After matching with Nicole on an app last fall, we met up for beers in a busy Brooklyn dive. A simple, unoriginal concept, sure, but it turned out to be one of those first dates you dream of every time you swipe right on, message, or heart someone. There were laughs, mutual worldviews, and shared tastes in the arts. By the end of round three we were making out hard in a photo booth we didn’t put any quarters in, but we eventually both vocalized wanting to take things slow, down-voting sex that night.
After I cooked dinner to open date number two, however, we pretty much made a beeline for my bed. The sex was great, and after knowing Nicole for only a few hours, really, very pleasant thoughts of a long-term future started creeping in. I won’t admit to thinking so quickly that I’d found “the one,” but I absolutely was excited to see where it all was certain to go.
So was Nicole, apparently. Just a couple weeks later she brought up commitment, pseudo-nonchalantly, over text. Surprisingly, I tensed up, recoiling at the concept, and within another week or so we’d stopped interacting altogether — more my doing than hers, in all honesty.
I wasn’t sure what to make of the disappointment, my role in it and hers. And it definitely wasn’t the first time I’d felt such euphoric promise develop so early in a relationship, only to see it fizzle just as fast as it’d hatched. My therapist — who often points out that her responses to me are delineated by the information only I provide her — suggested I consider waiting much longer to have sex with a new partner.
“When you have sex that quickly, your physical intimacy level doesn’t line up with the emotional intimacy you’ve built up to that point,” she said. She also advised I actually date a new partner for so long that I have an argument with them, first, before seeking sex. If we could make it through a fight and come out the other side intact, perhaps I’d feel more secure in that she’s accepting of me, even when we don’t see eye-to-eye. Then, too, I could allow myself to be more vulnerable, feeling safe while in her company, and evening up the score between physical and emotional intimacy with our first sexual encounter.
After having the whole Nicole scenario play out almost identically with another woman a mere two months later — only with about double the intensity — I became even more open to the idea of waiting a while for first-time sex. But then I recently read in the New York Times that a growing number of people on the dating scene are conducting “sex interviews”: having sex before a first date, to find out if their prospective partner is worth investing time, money, and effort into.
Sex interviews sounded good to me as well, for physical and economical reasons. But I couldn’t reconcile how both waiting and — miraculously — net-negative waiting for sex might both be beneficial.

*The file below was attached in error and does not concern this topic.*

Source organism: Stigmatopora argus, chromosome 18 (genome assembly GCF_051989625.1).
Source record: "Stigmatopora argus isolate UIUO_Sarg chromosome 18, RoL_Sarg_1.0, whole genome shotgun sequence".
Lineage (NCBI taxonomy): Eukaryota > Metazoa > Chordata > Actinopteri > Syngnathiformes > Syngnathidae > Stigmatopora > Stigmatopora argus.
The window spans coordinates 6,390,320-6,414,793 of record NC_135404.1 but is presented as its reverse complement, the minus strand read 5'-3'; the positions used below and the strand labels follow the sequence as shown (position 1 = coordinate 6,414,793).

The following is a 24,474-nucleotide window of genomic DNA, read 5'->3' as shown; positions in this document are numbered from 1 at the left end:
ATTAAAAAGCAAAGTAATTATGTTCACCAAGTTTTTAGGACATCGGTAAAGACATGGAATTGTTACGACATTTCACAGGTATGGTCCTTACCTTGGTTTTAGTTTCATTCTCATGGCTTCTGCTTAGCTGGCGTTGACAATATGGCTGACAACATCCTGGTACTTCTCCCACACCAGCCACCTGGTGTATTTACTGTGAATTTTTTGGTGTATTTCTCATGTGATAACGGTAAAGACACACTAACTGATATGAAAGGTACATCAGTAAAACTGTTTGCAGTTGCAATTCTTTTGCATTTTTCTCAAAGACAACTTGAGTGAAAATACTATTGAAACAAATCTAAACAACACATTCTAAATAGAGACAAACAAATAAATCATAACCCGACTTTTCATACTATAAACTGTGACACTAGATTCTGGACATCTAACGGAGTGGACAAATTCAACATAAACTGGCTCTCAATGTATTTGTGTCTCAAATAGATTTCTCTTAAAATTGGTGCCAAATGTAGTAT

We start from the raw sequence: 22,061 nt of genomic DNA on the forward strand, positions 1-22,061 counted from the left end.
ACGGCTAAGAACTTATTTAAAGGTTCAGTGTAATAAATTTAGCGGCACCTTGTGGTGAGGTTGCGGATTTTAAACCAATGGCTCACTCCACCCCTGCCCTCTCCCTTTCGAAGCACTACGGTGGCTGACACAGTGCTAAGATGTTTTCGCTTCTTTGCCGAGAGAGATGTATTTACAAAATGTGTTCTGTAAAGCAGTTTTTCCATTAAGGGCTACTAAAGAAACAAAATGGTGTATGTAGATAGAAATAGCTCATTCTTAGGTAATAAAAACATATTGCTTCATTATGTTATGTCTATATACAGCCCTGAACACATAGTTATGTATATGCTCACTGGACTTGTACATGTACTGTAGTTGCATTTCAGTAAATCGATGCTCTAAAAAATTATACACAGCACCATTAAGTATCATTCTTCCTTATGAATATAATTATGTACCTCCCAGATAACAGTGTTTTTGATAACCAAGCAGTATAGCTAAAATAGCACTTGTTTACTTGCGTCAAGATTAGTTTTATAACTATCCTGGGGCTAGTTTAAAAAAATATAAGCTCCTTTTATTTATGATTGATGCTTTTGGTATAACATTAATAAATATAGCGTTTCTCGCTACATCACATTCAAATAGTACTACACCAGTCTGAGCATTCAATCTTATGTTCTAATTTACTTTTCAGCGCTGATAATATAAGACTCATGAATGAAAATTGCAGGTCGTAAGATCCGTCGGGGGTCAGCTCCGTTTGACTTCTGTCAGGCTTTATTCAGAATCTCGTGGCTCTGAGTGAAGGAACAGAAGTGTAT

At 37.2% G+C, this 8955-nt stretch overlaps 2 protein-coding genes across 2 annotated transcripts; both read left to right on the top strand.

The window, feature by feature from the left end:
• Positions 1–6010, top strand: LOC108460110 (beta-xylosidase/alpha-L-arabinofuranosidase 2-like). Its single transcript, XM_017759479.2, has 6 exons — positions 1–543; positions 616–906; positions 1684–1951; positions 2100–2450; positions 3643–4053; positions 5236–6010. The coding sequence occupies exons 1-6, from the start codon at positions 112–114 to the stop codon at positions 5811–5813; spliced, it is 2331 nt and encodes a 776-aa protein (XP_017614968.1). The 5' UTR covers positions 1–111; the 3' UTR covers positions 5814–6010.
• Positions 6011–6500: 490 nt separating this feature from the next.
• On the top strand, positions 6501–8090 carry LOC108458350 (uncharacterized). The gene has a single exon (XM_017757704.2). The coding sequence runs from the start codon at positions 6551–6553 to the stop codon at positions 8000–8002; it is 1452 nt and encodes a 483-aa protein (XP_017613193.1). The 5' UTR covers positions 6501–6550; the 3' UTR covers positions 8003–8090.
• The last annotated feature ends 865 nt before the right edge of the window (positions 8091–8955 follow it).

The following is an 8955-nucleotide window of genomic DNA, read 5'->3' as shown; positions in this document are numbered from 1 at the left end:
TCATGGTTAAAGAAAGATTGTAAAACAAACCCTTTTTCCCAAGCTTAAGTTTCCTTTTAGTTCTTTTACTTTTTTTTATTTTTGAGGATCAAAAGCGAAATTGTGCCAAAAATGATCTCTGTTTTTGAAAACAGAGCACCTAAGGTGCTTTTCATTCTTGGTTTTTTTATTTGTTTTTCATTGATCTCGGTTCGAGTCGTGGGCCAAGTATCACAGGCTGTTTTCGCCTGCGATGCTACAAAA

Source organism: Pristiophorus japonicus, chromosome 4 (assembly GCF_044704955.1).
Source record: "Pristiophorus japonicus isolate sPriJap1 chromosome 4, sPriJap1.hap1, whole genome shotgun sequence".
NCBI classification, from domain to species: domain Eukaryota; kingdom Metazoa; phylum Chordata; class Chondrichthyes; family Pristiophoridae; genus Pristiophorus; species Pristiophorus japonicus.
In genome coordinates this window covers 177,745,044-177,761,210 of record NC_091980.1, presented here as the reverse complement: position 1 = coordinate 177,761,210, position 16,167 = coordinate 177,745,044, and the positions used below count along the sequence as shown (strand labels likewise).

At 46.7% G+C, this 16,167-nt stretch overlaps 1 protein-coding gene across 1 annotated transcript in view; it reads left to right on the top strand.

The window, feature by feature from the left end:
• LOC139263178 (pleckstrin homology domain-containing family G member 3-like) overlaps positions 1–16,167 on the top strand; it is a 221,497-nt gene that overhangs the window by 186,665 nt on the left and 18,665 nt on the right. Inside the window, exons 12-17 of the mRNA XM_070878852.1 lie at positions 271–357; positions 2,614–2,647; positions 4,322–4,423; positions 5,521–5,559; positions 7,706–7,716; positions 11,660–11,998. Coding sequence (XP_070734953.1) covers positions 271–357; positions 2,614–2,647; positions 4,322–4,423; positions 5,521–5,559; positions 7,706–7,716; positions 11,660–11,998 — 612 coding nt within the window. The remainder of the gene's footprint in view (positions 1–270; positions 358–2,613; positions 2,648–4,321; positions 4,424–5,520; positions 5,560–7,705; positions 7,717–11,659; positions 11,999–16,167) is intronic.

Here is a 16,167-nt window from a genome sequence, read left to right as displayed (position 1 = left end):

So when should we have sex for the first time with a new partner? “There are some people who can have perfectly casual sex, and the emotions don’t get caught up in it,” says Vanessa Marin, a psychotherapist specializing in sex and the author of How Much Sex Should You Really Be Having? “It’s not the body writing checks the brain can’t cash.”
I’m not one of those people, it seems.
“And there are other people who are absolutely incapable of having sex with somebody unless they feel deeply, emotionally connected to that person,” Marin continues, “or if they have sex with somebody, it’s going to dramatically increase the level of connection and intimacy and the ‘buy-in’ that they will have in that particular relationship.”
Sounds more familiar.
“Unfortunately, that’s something you really only learn by trial and error,” Marin says. And she’d be remiss not to mention gender: This phenomenon is more often experienced by women because, Marin observes that societally, “We think of sex as something women give and men take.” So when a relationship doesn’t evolve past an initial sexual encounter or two, some women may feel as though they surrendered something they shouldn’t have. But Marin says she’s also met men who face this type of regret as well.
Perhaps I’ve always been one of those particularly Sensitive Joes who — thanks maybe to toxic masculinity in culture, as well as a dash of insecurity — still looked to tally as many sexual partners as I could. But that approach only metasticized a ball of conflicted emotions, as the hormones released during and after sex made my body feel as though my soul mate were lying next to me, even if she was nary more than a stranger. Then, once a stranger no more, and I wasn’t picking up what my partner was putting down, I bailed, feeling way more bad about it than a three- to four-week relationship would warrant.
Marin says a rule of thumb she offers to clients is to hit the pause button when you feel like you want to have sex with someone, until at least the next time you see them. Waiting will allow you to make a more self-assured decision about sex, as you consider whether or not it will actually be something you’ll feel OK with in the aftermath. And if you go through with the sex the next time out, you wouldn’t have deprived yourself of much. In fact, all you probably did was build anticipation for the event.
As far as sex interviews go, Marin is skeptical. On one hand, she says, “If you just want to have sex, then by all means, just have sex.” But using as intimate an experience as intercourse might not be the best way to begin what could become a relationship. “The very first time that you have sex is just [often] not going to be wonderful, [so] having sex with someone as a way to gauge whether or not you’re going to want to keep having sex with them or get to know them better is not going to be the most effective tool.”
Any single ladies in the New York City area up for some home-cooked dinner and a heated disagreement? I’m available.